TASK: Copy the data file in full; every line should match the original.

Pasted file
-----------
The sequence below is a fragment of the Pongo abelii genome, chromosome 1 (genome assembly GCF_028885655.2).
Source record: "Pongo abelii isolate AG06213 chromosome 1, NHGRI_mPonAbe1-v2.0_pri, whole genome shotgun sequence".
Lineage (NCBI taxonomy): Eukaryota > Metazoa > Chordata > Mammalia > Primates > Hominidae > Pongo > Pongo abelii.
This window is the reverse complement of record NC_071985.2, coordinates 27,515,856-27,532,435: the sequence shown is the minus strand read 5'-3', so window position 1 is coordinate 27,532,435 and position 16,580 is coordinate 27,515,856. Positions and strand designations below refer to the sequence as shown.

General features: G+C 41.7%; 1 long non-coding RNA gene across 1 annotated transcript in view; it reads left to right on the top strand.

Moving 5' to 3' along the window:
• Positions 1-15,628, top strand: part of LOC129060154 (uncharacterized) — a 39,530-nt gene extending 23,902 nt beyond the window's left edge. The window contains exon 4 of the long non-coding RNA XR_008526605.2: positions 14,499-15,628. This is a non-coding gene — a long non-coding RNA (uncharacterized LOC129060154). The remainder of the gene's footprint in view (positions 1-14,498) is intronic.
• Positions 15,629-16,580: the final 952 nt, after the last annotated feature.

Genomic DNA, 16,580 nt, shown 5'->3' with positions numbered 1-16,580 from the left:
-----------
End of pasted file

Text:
The sequence below is a fragment of the Pongo abelii genome, chromosome 1 (genome assembly GCF_028885655.2).
Source record: "Pongo abelii isolate AG06213 chromosome 1, NHGRI_mPonAbe1-v2.0_pri, whole genome shotgun sequence".
Lineage (NCBI taxonomy): Eukaryota > Metazoa > Chordata > Mammalia > Primates > Hominidae > Pongo > Pongo abelii.
This window is the reverse complement of record NC_071985.2, coordinates 27,515,856-27,532,435: the sequence shown is the minus strand read 5'-3', so window position 1 is coordinate 27,532,435 and position 16,580 is coordinate 27,515,856. Positions and strand designations below refer to the sequence as shown.

General features: G+C 41.7%; 1 long non-coding RNA gene across 1 annotated transcript in view; it reads left to right on the top strand.

Moving 5' to 3' along the window:
• Positions 1-15,628, top strand: part of LOC129060154 (uncharacterized) — a 39,530-nt gene extending 23,902 nt beyond the window's left edge. The window contains exon 4 of the long non-coding RNA XR_008526605.2: positions 14,499-15,628. This is a non-coding gene — a long non-coding RNA (uncharacterized LOC129060154). The remainder of the gene's footprint in view (positions 1-14,498) is intronic.
• Positions 15,629-16,580: the final 952 nt, after the last annotated feature.

Genomic DNA, 16,580 nt, shown 5'->3' with positions numbered 1-16,580 from the left: